My only interest in running for the School Board is the betterment of children’s educational experience.

2. What are the three biggest challenges the District faces at this time, and how would you respond to these challenges?

The professionalism of the Board is a concern. I would work to build consensus and increase professionalism, so to replace the existing lack of civility, superintendent turnover, and recall attempts.

Performance accountability needs to be supported by the Board. Our children will have an excellent educational opportunity when the school district sets it’s expectations high for those in leadership roles and for the children we’re educating.

The San Ysidro School District needs stability. We need to work toward trusting our Superintendent and his staff to get the job done. I will focus on maintaining continuity in key leadership positions.

3. What do you bring to the Board?

My focus is on performance accountability, building trust, stability and ensuring our teachers, students, and staff have the curriculum and resources necessary for an excellent educational experience.

4. Tell us a little bit about yourself.

My wife (a teacher) and children are in the San Ysidro School district. As a Psychologist working in a large organization (Scripps Hospitals and Scripps Clinics throughout San Diego County), I would bring skills in consensus and team building, performance management and conflict resolution, all of which would be very helpful in our school district. I have lived in the community for almost six years, I’m a homeowner, and I’m comitted to the community, to our children, and the teachers and staff that work in the school district.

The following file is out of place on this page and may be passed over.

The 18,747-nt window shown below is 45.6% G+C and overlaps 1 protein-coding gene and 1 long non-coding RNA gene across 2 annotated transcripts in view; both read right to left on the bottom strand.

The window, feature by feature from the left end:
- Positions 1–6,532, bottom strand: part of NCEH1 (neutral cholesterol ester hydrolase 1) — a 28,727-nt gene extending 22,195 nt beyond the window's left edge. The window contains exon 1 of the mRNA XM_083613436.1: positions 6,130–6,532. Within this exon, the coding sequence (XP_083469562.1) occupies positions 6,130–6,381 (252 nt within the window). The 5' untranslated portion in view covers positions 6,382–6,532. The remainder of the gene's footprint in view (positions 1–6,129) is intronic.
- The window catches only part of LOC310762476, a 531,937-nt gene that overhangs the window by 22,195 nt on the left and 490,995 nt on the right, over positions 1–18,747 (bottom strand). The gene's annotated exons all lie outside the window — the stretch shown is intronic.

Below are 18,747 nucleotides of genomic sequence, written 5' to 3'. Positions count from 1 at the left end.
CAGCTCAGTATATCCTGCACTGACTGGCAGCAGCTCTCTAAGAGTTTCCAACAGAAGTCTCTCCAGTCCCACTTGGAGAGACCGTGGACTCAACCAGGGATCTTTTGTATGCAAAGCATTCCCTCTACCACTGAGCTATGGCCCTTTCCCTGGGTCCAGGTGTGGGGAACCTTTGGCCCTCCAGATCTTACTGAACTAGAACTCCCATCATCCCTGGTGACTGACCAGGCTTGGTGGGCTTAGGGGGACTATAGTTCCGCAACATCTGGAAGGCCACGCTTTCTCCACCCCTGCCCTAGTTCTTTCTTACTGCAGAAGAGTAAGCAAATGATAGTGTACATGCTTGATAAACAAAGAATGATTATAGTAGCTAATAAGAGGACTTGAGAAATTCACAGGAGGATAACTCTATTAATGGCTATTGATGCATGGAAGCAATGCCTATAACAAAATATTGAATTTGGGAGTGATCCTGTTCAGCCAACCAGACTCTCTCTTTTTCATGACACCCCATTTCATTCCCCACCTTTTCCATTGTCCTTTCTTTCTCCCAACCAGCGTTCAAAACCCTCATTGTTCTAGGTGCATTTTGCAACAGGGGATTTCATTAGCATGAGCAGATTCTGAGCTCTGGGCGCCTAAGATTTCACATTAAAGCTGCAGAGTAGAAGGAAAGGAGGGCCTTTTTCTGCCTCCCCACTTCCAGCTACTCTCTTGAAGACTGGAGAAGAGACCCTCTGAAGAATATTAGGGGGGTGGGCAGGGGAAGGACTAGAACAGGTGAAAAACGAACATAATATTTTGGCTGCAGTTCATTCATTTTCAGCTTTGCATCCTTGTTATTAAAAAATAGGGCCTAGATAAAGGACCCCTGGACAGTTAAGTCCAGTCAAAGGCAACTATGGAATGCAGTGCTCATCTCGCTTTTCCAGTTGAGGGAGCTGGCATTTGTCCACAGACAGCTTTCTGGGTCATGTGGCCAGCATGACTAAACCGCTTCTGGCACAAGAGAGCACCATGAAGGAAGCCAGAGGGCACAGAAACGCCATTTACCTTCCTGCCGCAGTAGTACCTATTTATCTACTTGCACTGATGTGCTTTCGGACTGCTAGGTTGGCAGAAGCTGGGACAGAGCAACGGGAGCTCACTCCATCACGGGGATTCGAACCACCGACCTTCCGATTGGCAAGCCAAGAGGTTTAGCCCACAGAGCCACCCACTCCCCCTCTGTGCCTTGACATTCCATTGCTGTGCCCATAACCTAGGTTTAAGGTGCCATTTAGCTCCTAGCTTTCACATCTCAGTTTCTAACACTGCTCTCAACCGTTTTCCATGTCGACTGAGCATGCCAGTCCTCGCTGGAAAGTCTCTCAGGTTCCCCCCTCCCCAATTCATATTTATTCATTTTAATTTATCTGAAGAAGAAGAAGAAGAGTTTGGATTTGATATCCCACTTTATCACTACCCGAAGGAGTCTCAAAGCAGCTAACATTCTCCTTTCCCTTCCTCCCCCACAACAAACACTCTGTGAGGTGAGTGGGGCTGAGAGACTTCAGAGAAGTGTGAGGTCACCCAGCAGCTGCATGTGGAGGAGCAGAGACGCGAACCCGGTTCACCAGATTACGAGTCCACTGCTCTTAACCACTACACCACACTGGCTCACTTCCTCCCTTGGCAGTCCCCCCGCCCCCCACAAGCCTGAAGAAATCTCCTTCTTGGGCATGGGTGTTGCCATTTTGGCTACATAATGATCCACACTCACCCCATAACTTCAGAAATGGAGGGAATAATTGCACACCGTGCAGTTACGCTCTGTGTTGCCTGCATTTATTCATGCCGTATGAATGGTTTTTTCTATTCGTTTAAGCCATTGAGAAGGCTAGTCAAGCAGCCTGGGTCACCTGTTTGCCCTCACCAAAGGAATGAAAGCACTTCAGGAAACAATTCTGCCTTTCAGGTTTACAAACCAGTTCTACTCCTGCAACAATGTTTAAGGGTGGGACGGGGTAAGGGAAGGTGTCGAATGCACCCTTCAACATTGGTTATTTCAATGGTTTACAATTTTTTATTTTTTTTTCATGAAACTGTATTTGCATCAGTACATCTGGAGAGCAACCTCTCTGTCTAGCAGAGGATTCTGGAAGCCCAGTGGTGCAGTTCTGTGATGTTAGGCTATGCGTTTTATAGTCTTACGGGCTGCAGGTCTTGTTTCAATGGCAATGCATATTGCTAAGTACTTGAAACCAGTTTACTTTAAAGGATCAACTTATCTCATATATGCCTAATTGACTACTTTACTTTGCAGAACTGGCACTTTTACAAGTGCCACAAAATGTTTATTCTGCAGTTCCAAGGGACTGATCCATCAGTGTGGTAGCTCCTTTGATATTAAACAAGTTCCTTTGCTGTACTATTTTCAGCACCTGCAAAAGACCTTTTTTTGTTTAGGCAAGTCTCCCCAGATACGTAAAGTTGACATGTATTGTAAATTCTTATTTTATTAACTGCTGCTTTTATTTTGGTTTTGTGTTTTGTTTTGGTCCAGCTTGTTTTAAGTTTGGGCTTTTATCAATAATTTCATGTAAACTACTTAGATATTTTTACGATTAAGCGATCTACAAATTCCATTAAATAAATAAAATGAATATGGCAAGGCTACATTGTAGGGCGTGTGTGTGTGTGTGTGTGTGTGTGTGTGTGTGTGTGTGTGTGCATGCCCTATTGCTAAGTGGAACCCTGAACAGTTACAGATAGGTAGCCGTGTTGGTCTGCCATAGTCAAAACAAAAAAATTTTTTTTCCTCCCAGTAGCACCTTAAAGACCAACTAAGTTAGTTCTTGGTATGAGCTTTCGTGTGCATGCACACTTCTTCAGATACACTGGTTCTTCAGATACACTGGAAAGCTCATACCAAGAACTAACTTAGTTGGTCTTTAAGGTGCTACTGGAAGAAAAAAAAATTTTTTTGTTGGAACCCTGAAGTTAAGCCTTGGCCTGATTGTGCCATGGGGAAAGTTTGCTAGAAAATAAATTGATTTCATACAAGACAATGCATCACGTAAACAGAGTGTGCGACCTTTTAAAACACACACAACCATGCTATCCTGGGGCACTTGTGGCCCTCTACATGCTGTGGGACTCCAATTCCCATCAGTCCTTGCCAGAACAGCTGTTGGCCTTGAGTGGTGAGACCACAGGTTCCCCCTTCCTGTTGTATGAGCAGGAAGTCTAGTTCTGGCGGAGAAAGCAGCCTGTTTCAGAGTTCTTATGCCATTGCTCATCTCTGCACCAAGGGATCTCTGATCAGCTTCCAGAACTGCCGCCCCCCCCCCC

5. The vast majority of the children in San Ysidro are of Mexican descent. The majority of these children are English learners. What would you do, as a Board member, to help these children improve academically?

We don’t meet the needs of our students who are English learners. We need to build a strong English Language Development (ELD) program. We need a strong bilingual program, modeled after structured bilingual programs that have been proven to be effective. As we look at how bilingual education is best implemented, we should consider implementing bilingual/dual immersion programs, so that all of our chidren have the opportunity to learn both English and Spanish.

6. Why does the teachers and classified employees support mean?

Raquel Marquez and myself are the only candidates who have received the official endorsement of the teachers and classified employees. This is the first time in recent memory that both the teachers and classified employees have endorsed the same two candidates. There is unity for the first time in a long time, as the teachers and classified staff understand that the only agenda we have is helping our children to have an excellent educational experience. The teachers and classified employees know that we will work in a professional manner and that we will work to build trust and stability for the School District.

7. What are your plans for the next four years in San Ysidro?

I hope to earn the privilege of serving as a School Board Member. As a Governing Board Member, I would provide oversight in a professional, ethical manner to ensure students have an excellent educational opportunity and our teachers and classified staff a great place to work.

With the continued development of Otay Mesa and the schools to be built in the future, we specifically need to develop a long-range master facilities plan with accompanying projections for teachers and classified staff who will need to be hired.

We should be looking at staff development opportunities, working on strengthening our curriculum, and listening to our teachers about how to do these things.

My plans include helping our children to raise their test scores, to be successful in High School and increasing their opportunities to go to college.